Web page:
EARTH CITY, Mo. -- With a pending lawsuit hanging over the head of and threatening to slow down progress on a new NFL stadium on St. Louis' north riverfront, Missouri Gov. Jay Nixon went on the offensive Tuesday afternoon.
Speaking to 101 ESPN radio in St. Louis, Nixon addressed a variety of topics related to the proposed stadium project and came with no shortage of urgency in his responses as he and his task force work toward trying to keep the St. Louis Rams in town.
Catching the bulk of Nixon's ire is a recent lawsuit filed by six state legislators attempting to stop him from unilaterally extending the bonds on the current Edward Jones Dome to help pay for the new stadium without a public vote at the city or state level.
Nixon took direct aim at the six politicians bringing the case when asked if he was concerned about the lawsuit.
"These are the same folks that tried during the entirety of the legislative session to get amendments passed and bills passed to stop this because they knew that the law favored continuing the way that this process has been set up," Nixon said. "That's one of the reasons why we had the task force report Jan. 9 so that the legislature would have the entirety of their session to look at this and if they wanted to change the law so that this transaction wasn't possible, they would have the opportunity to do so.
"And there was a lot of debate about it. But when the dust settled at the end of the session, they did nothing to slow down the legal authority of the RSA and us to move forward and now this incredibly small group of legislators trying to insert themselves at the last minute to get attention is not of great concern to any of us. And clearly an opportunity just for them to make a little name for themselves back home in places a long way from St. Louis."
Nixon went on to say that many of those involved in the suit are actually fans of the Kansas City Chiefs and pushed for funding for a new training camp facility the Chiefs use at Missouri Western University in St. Joseph's, Missouri. Per Nixon, that explains their lack of concern about the ability of St. Louis to keep the Rams or get a different NFL team.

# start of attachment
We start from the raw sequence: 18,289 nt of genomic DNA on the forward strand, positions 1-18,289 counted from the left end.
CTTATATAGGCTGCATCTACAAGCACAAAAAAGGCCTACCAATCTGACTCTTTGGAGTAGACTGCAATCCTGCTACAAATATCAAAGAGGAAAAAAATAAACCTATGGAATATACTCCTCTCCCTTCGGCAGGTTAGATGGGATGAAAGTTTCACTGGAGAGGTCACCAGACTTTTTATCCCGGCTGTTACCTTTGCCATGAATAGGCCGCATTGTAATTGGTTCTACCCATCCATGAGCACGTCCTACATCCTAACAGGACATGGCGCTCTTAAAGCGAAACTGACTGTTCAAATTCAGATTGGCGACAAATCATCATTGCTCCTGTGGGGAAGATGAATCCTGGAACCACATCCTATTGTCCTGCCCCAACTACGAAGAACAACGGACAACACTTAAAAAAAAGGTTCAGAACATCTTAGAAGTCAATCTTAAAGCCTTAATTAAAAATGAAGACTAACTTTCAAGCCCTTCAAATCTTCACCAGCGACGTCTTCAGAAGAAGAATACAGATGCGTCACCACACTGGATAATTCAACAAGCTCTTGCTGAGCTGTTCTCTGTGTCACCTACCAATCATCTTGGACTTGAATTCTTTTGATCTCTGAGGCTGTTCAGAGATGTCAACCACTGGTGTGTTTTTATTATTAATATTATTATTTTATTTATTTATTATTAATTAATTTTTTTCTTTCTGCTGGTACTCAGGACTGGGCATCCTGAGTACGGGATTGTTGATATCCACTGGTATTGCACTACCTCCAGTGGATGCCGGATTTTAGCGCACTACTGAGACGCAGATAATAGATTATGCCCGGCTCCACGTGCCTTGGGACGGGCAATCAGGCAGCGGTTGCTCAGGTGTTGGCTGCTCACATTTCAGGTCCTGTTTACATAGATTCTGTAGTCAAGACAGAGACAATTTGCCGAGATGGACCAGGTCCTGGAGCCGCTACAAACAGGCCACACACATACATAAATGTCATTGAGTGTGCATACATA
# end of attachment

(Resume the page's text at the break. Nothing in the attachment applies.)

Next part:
"Well most of them were at Chiefs games clapping when they were thinking about filing lawsuits, let's just put it that way," Nixon said. "Everybody understands. "Let's not forget the geography of the folks [in this suit]. Everybody understands there's only 32 NFL cities in the world and everybody understands that an important hallmark. And everybody knows that St. Louis doesn't need to lose that designation as one of the 32 great sports cities in the world."
Nixon, who appointed the stadium task force led by local businessmen Dave Peacock and Bob Blitz in November, said he has been in contact with the league and Commissioner Roger Goodell consistently and repeatedly received positive feedback. Nixon was part of the group that traveled to New York to present the St. Louis stadium plan to the Committee on Los Angeles Opportunities. He believes that much of the expedited timeline for voting and discussing the relocation issue has been spurred by what's taken place in St. Louis.
"They have been really really pleased at the professional, direct way that we have presented a strong economic case here as well as concrete progress in an amazingly short emount of time," Nixon said. "Dave and Bob brought back their initial recommendations here Jan. 9 of this year and here we are now with the NFL moving up its decision process, a potential special owners meeting in August, a decision making meeting in October and a vast majority of that is because we said we are not going to sit around and see St. Louis lose this status as an NFL city."
No matter, Nixon seemed wholly unconcerned with the lawsuit and its possible effect on the stadium project.
"Absolutely it does not [slow things down]," Nixon said. "We've kept in constant communication with the NFL, I have talked personally to the Commissioner a number of times, this is not concerning to them. The fact that we are making the progress we are making and we have fundamentally moved up their deadline because of the aggressive work of our task force and our team here, that's more exciting than worrying about something like this."